Thursday, June 26, 2014

Pretend play

We have been in California for the last three weeks.
Cousins are the best.
Older patient cousins are amazing.
Max mimicked them.  He observed their behavior and watched what they did.  By the end of the three weeks he had more words and was even trying new foods. 
If this is ANY indication of how pre-school is going to be I am super excited.
Max is very lucky to have such good role models in his life.

Pretend Play

"Young children learn by imagining and doing. Have you ever watched your child pick up a stone and pretend it is a zooming car, or hop a Lego across the table as if it were a person or a bunny? Your child is using an object to represent something else while giving it action and motion. But this pretend play is not as simple as it may seem. The process of pretending builds skills in many essential developmental areas." -Scholastic Magazine

Max has never done pretend play until this last trip to California.  He is just starting, but any movement forward is progress and we get very excited.  He started pretending to be on the phone, pretending to brush his stuffed animals hair and even feeding a stuffed baby.  He knows what to do, and is pretending to do them.  He usually will come and "show" us his new found skill and then go back to playing with cars or trucks, but we get overly excited.

Children on the autistic spectrum have a very hard time in social situations and pretend play is very social.  Some children pick up pretend play quickly and others, like Max, don't.  He has never showed an interest in anything other than his cars and trucks and things that move.  

Pretend play is important for three major reasons:
1. Imitation skills. Typically-developing children watch how others play with toys and imitate them. For example, a typically-developing child might choose to line up blocks one next to the other the first time they play with them. But as soon as the typically developing child sees others build with the blocks, he will imitate that behavior. A child with autism may not even notice that others are playing with blocks at all, and is very unlikely to observe others' behavior and then intuitively begin to imitate that behavior.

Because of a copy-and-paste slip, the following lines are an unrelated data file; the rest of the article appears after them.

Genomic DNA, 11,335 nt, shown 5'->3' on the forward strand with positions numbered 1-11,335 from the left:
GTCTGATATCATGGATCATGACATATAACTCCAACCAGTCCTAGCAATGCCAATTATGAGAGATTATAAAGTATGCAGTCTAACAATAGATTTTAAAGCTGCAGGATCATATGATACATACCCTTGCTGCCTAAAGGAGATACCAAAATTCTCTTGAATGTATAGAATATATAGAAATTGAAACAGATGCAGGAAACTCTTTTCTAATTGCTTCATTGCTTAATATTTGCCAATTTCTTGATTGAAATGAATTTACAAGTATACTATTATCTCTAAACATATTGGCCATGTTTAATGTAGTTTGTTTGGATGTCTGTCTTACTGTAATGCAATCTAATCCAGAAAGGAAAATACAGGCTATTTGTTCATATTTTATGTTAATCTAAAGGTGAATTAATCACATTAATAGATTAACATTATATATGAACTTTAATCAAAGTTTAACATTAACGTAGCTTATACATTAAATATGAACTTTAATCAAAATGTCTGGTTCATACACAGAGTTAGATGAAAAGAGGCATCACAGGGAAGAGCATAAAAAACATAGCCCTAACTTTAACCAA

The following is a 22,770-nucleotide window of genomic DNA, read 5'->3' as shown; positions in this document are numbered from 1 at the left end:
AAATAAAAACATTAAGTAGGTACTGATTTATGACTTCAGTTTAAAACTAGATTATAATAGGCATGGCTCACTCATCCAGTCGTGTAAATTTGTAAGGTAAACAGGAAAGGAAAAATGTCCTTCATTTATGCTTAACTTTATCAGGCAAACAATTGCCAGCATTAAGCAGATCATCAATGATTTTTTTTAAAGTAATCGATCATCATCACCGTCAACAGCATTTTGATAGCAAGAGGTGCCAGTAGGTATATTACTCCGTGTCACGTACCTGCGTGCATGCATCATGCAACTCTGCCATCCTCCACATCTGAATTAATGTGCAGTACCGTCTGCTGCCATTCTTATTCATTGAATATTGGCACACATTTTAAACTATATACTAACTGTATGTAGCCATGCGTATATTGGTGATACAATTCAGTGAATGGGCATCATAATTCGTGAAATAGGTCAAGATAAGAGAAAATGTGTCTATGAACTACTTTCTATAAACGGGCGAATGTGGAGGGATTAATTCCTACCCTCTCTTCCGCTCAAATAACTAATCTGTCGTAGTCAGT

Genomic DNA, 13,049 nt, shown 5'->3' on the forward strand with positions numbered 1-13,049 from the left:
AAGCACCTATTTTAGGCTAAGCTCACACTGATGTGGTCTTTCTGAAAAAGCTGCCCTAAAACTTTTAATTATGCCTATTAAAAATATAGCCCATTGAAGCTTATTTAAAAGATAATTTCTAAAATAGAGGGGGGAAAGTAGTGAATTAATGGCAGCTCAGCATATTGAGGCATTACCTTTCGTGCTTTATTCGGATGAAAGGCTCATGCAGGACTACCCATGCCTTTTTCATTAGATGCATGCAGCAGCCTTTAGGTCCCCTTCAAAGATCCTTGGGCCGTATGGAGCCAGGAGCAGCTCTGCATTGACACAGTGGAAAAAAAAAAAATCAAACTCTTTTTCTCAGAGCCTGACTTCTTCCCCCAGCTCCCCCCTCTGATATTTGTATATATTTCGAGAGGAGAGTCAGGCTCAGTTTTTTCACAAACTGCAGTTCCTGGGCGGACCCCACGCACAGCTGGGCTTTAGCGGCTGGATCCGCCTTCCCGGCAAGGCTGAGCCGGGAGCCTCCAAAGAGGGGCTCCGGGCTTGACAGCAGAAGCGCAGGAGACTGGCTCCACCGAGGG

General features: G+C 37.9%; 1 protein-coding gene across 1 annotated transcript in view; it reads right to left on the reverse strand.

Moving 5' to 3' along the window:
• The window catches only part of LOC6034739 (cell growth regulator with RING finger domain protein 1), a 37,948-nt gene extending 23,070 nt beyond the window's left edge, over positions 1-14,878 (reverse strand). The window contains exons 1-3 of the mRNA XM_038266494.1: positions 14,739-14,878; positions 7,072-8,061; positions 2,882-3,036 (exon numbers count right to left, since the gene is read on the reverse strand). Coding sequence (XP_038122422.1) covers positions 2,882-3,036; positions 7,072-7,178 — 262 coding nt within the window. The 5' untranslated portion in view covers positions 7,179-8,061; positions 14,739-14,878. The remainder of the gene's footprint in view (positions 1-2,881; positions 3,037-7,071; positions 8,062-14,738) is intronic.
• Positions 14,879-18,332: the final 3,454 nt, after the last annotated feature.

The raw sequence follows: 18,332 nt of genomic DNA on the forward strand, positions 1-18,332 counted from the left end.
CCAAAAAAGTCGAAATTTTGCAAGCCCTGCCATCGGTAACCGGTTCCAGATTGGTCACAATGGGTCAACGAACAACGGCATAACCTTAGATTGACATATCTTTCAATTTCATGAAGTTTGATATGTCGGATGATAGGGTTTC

2.  Symbolic play skills. Symbolic play is just another term for pretend play, and by the age of three, most children have developed fairly sophisticated tools for engaging in symbolic play both alone and with others. They may use toys exactly as they're designed -- playing "house" with a pretend kitchen and eating plastic food. Or they may make up their own creative pretend play, turning a box into a fortress or a stuffed animal into a talking playmate. Children with autism rarely develop symbolic play skills without help: They may enjoy placing engines on a track, but they're unlikely to enact scenes, make sound effects, or otherwise pretend with their toy trains.
3.  Social communication skills. In order to be successful in pretend play and imitation, typically developing children actively seek out engagement and communication, and quickly learn how to "read" the intentions of other people. Children with autism tend to be self-absorbed, and have little desire to communicate or engage with playmates.

Here is a great article on pretend play and Autism.

California and Cousin David.

Cousin Andrew graduated from High School.
Pretending with his trucks instead of just lining them up.
But always with a lot of concentration.
Pretending to fix things like Bob the Builder.
Pretending to work like Daddy.
Bottom line - Family rocks.  Learn is amazing.  Growing together as a family with understanding is so important.  Max is so lucky to have a supportive group in his life all over the country.

1 comment:

  1. This is a HUGE milestone. So incredible. I'm glad you had the opportunity to immerse Max in that environment for so long. So much to learn.